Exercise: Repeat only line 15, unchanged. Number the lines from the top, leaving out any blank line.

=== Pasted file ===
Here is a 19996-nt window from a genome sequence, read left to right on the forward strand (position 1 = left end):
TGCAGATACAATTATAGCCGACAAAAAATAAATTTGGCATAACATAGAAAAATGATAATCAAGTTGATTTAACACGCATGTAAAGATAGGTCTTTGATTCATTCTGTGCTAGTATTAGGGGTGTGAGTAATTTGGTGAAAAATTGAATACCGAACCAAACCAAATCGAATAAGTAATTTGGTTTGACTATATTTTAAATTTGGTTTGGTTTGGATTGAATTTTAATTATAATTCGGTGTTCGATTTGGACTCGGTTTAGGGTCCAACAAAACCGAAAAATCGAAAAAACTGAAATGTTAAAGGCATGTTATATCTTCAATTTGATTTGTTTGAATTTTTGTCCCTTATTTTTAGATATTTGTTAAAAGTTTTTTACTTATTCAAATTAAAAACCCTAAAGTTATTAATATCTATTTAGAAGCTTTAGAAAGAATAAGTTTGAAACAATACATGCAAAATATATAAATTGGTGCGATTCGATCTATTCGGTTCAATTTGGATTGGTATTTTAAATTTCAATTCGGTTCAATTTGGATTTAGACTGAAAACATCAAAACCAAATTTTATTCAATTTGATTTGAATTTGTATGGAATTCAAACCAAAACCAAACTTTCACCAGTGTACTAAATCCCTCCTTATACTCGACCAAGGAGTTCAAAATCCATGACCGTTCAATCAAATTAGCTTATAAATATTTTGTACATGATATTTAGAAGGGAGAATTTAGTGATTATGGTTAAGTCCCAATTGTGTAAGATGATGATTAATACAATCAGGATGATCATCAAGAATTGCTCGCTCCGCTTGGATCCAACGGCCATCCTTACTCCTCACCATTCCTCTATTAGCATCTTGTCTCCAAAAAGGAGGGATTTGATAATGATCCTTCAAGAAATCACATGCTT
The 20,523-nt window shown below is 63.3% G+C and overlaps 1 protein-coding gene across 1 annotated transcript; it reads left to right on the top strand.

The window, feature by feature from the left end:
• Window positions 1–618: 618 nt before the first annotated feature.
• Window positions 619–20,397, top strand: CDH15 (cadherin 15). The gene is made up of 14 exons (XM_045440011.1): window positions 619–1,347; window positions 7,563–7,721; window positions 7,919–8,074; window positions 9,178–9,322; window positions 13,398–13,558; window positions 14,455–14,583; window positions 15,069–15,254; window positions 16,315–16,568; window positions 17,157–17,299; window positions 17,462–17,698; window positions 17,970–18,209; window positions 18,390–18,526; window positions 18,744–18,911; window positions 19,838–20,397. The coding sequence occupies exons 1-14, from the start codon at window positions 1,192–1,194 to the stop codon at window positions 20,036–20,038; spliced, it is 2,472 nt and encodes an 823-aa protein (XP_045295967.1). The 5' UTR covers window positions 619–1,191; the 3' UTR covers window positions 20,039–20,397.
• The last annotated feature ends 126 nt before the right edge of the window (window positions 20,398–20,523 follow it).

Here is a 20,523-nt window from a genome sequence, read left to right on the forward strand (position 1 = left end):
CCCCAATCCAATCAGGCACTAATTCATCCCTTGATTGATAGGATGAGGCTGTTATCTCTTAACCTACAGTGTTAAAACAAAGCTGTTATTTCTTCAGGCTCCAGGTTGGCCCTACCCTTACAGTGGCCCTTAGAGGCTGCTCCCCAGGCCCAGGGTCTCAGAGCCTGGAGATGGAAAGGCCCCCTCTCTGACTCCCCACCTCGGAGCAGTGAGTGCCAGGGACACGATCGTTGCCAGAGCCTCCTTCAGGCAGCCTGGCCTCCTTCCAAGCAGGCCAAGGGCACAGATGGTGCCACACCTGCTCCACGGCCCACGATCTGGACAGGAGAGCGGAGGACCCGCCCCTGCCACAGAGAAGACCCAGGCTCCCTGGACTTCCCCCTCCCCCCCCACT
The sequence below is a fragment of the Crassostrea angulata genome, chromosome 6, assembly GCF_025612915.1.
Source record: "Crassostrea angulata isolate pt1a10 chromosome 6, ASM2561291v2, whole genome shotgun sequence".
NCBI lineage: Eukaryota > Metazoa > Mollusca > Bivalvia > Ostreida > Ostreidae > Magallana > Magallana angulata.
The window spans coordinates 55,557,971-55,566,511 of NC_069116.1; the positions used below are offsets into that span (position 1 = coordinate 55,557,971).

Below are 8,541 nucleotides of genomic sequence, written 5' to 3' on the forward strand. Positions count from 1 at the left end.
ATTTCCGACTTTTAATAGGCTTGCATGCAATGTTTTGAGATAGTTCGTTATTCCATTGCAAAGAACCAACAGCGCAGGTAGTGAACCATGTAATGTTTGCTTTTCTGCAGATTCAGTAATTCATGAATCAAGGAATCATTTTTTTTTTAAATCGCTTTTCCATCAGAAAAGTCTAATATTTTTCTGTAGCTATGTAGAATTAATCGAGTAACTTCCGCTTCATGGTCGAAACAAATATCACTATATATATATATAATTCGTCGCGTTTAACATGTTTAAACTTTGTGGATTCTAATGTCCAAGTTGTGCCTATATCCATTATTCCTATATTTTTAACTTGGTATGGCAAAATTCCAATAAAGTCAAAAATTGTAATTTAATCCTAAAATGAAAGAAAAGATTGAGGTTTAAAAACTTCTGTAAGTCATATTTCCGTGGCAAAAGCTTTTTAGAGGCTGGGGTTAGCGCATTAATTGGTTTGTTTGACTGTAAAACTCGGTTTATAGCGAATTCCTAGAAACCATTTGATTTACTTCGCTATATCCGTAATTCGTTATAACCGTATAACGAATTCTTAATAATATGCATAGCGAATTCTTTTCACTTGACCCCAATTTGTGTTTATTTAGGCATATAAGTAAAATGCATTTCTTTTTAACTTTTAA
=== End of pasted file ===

ATTTCCGACTTTTAATAGGCTTGCATGCAATGTTTTGAGATAGTTCGTTATTCCATTGCAAAGAACCAACAGCGCAGGTAGTGAACCATGTAATGTTTGCTTTTCTGCAGATTCAGTAATTCATGAATCAAGGAATCATTTTTTTTTTAAATCGCTTTTCCATCAGAAAAGTCTAATATTTTTCTGTAGCTATGTAGAATTAATCGAGTAACTTCCGCTTCATGGTCGAAACAAATATCACTATATATATATATAATTCGTCGCGTTTAACATGTTTAAACTTTGTGGATTCTAATGTCCAAGTTGTGCCTATATCCATTATTCCTATATTTTTAACTTGGTATGGCAAAATTCCAATAAAGTCAAAAATTGTAATTTAATCCTAAAATGAAAGAAAAGATTGAGGTTTAAAAACTTCTGTAAGTCATATTTCCGTGGCAAAAGCTTTTTAGAGGCTGGGGTTAGCGCATTAATTGGTTTGTTTGACTGTAAAACTCGGTTTATAGCGAATTCCTAGAAACCATTTGATTTACTTCGCTATATCCGTAATTCGTTATAACCGTATAACGAATTCTTAATAATATGCATAGCGAATTCTTTTCACTTGACCCCAATTTGTGTTTATTTAGGCATATAAGTAAAATGCATTTCTTTTTAACTTTTAA